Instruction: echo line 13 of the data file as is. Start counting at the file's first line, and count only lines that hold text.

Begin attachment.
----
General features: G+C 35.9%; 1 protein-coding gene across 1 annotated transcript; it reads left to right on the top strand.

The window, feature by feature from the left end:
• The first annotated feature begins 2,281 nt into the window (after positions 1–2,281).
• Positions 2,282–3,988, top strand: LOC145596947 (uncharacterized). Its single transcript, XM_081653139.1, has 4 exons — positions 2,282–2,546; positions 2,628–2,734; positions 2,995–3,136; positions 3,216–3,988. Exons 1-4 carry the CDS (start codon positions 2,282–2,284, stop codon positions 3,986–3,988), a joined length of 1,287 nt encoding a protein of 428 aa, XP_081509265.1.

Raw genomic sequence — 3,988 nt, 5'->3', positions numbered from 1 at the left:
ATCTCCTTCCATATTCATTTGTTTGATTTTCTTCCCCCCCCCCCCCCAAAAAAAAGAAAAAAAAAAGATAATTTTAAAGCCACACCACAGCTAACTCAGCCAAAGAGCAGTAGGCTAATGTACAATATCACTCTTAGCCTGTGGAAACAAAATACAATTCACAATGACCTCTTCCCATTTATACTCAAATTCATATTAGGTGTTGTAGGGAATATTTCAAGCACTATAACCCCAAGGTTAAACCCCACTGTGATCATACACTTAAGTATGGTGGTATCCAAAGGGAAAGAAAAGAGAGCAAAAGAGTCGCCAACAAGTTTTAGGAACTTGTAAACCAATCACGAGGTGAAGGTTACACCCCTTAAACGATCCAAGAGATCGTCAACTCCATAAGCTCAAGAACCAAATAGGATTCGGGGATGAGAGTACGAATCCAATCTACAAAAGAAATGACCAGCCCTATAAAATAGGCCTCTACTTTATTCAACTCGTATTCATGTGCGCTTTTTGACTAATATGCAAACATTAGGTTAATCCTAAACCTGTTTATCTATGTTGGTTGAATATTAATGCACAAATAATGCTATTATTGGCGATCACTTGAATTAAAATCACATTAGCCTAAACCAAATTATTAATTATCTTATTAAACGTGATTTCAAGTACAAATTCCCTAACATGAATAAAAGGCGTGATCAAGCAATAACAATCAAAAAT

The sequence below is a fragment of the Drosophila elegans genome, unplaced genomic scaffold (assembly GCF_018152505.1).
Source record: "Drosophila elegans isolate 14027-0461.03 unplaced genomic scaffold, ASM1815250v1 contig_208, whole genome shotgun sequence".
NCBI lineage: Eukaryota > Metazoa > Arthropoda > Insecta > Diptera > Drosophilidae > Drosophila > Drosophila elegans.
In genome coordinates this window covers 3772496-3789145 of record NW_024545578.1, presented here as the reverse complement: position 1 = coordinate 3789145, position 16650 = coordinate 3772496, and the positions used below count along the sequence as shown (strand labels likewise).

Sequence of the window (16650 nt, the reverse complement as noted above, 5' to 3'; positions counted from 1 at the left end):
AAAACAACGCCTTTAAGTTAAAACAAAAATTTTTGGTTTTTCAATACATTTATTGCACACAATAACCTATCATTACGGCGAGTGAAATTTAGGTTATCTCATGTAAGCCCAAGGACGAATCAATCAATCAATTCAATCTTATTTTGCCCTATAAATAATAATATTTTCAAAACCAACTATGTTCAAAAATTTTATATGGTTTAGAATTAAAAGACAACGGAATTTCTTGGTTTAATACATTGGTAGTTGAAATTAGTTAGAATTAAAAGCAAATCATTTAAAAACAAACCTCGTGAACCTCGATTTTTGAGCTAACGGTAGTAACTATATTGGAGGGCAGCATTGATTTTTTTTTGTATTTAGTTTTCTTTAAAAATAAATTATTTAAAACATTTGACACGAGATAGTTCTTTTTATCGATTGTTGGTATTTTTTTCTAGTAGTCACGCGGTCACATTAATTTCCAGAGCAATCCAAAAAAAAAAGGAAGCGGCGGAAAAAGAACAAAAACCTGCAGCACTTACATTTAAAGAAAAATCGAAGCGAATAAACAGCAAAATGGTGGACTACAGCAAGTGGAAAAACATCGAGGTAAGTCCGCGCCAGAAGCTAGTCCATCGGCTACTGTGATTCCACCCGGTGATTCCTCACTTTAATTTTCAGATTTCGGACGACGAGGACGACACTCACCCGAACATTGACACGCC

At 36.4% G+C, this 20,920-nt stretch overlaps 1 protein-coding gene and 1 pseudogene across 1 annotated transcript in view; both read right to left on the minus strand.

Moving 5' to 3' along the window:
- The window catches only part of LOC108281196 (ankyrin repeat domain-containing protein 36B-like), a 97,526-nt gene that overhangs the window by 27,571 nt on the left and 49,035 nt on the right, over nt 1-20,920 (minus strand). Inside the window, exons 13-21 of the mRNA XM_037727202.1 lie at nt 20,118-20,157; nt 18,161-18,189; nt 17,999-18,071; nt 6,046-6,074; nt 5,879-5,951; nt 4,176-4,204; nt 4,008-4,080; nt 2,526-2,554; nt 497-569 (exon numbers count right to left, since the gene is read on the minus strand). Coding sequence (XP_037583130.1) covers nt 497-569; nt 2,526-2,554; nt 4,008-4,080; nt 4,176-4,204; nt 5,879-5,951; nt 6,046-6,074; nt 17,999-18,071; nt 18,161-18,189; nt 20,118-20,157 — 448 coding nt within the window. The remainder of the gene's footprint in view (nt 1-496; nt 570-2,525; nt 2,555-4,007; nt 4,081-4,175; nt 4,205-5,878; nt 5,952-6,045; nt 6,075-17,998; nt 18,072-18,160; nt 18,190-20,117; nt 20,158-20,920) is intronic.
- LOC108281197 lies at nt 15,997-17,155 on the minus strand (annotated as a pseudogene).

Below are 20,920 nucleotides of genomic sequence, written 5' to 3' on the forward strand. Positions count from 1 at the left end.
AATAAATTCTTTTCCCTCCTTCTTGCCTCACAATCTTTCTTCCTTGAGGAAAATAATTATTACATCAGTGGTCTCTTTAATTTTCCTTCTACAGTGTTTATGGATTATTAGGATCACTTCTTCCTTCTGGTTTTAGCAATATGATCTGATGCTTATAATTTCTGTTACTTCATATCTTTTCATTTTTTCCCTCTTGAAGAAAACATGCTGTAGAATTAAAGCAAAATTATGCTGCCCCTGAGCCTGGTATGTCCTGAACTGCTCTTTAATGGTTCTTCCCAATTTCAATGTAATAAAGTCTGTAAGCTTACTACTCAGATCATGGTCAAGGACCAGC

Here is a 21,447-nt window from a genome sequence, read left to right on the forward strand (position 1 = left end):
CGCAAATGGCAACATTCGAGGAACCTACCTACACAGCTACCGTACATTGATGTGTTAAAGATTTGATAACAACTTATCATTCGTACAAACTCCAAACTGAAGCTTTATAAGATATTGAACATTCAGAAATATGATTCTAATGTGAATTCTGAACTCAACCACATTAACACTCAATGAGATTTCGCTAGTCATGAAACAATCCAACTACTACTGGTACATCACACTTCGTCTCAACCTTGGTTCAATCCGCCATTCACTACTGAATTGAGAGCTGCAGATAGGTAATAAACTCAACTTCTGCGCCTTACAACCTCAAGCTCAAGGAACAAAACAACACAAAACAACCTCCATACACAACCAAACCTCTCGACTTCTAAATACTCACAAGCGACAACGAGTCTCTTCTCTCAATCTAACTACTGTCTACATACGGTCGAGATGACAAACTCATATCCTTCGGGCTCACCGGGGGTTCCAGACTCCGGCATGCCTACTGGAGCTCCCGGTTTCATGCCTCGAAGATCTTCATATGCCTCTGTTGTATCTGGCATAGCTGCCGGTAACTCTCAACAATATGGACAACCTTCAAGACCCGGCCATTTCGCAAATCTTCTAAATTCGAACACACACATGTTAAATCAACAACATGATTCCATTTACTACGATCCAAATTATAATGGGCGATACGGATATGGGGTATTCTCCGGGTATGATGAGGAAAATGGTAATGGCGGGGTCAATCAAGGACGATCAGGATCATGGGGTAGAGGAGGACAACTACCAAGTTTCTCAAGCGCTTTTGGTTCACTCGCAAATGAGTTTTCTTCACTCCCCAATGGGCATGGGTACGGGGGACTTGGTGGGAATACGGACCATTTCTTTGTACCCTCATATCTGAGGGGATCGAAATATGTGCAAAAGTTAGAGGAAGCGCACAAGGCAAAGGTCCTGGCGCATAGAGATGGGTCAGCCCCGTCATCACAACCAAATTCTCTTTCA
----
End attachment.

At 36.4% G+C, this 20,920-nt stretch overlaps 1 protein-coding gene and 1 pseudogene across 1 annotated transcript in view; both read right to left on the minus strand.